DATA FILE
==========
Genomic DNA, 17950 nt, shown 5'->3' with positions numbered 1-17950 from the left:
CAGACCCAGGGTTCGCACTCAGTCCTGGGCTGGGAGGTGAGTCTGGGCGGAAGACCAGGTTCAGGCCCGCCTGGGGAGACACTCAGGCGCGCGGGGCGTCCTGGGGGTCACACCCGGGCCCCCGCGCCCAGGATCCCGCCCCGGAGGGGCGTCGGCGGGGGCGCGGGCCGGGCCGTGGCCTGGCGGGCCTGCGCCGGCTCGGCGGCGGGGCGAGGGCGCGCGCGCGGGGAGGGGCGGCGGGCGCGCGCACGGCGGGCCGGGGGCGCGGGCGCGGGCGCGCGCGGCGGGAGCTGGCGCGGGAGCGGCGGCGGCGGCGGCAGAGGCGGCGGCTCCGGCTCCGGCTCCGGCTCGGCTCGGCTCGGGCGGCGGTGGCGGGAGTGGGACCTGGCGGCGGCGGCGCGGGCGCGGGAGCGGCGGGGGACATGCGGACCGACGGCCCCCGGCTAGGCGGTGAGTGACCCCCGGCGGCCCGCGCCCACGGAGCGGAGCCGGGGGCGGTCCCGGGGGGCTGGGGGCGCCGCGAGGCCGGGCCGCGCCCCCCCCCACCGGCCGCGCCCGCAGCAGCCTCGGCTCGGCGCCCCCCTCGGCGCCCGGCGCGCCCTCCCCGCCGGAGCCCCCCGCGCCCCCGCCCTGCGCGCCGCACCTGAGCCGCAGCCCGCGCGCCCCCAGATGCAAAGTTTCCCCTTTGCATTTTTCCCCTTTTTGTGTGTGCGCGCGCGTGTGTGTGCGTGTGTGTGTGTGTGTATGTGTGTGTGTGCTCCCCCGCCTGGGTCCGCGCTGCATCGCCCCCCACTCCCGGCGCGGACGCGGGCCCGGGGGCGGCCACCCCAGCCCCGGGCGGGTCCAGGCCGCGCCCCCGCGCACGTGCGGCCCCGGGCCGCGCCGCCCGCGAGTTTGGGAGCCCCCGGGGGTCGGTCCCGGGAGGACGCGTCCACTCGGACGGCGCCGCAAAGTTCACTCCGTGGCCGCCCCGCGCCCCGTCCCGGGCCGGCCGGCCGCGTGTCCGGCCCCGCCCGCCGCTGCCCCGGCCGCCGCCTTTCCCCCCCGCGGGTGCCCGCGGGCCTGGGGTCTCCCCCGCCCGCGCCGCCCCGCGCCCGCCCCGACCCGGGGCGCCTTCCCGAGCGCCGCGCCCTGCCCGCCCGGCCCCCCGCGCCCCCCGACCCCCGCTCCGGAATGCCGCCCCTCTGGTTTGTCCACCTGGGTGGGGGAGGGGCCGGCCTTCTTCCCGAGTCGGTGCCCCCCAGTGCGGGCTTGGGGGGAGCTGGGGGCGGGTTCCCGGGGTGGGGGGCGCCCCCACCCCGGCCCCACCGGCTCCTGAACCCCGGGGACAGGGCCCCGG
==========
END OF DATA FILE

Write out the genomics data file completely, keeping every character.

Genomic DNA, 17950 nt, shown 5'->3' with positions numbered 1-17950 from the left:
CAGACCCAGGGTTCGCACTCAGTCCTGGGCTGGGAGGTGAGTCTGGGCGGAAGACCAGGTTCAGGCCCGCCTGGGGAGACACTCAGGCGCGCGGGGCGTCCTGGGGGTCACACCCGGGCCCCCGCGCCCAGGATCCCGCCCCGGAGGGGCGTCGGCGGGGGCGCGGGCCGGGCCGTGGCCTGGCGGGCCTGCGCCGGCTCGGCGGCGGGGCGAGGGCGCGCGCGCGGGGAGGGGCGGCGGGCGCGCGCACGGCGGGCCGGGGGCGCGGGCGCGGGCGCGCGCGGCGGGAGCTGGCGCGGGAGCGGCGGCGGCGGCGGCAGAGGCGGCGGCTCCGGCTCCGGCTCCGGCTCGGCTCGGCTCGGGCGGCGGTGGCGGGAGTGGGACCTGGCGGCGGCGGCGCGGGCGCGGGAGCGGCGGGGGACATGCGGACCGACGGCCCCCGGCTAGGCGGTGAGTGACCCCCGGCGGCCCGCGCCCACGGAGCGGAGCCGGGGGCGGTCCCGGGGGGCTGGGGGCGCCGCGAGGCCGGGCCGCGCCCCCCCCCACCGGCCGCGCCCGCAGCAGCCTCGGCTCGGCGCCCCCCTCGGCGCCCGGCGCGCCCTCCCCGCCGGAGCCCCCCGCGCCCCCGCCCTGCGCGCCGCACCTGAGCCGCAGCCCGCGCGCCCCCAGATGCAAAGTTTCCCCTTTGCATTTTTCCCCTTTTTGTGTGTGCGCGCGCGTGTGTGTGCGTGTGTGTGTGTGTGTATGTGTGTGTGTGCTCCCCCGCCTGGGTCCGCGCTGCATCGCCCCCCACTCCCGGCGCGGACGCGGGCCCGGGGGCGGCCACCCCAGCCCCGGGCGGGTCCAGGCCGCGCCCCCGCGCACGTGCGGCCCCGGGCCGCGCCGCCCGCGAGTTTGGGAGCCCCCGGGGGTCGGTCCCGGGAGGACGCGTCCACTCGGACGGCGCCGCAAAGTTCACTCCGTGGCCGCCCCGCGCCCCGTCCCGGGCCGGCCGGCCGCGTGTCCGGCCCCGCCCGCCGCTGCCCCGGCCGCCGCCTTTCCCCCCCGCGGGTGCCCGCGGGCCTGGGGTCTCCCCCGCCCGCGCCGCCCCGCGCCCGCCCCGACCCGGGGCGCCTTCCCGAGCGCCGCGCCCTGCCCGCCCGGCCCCCCGCGCCCCCCGACCCCCGCTCCGGAATGCCGCCCCTCTGGTTTGTCCACCTGGGTGGGGGAGGGGCCGGCCTTCTTCCCGAGTCGGTGCCCCCCAGTGCGGGCTTGGGGGGAGCTGGGGGCGGGTTCCCGGGGTGGGGGGCGCCCCCACCCCGGCCCCACCGGCTCCTGAACCCCGGGGACAGGGCCCCGG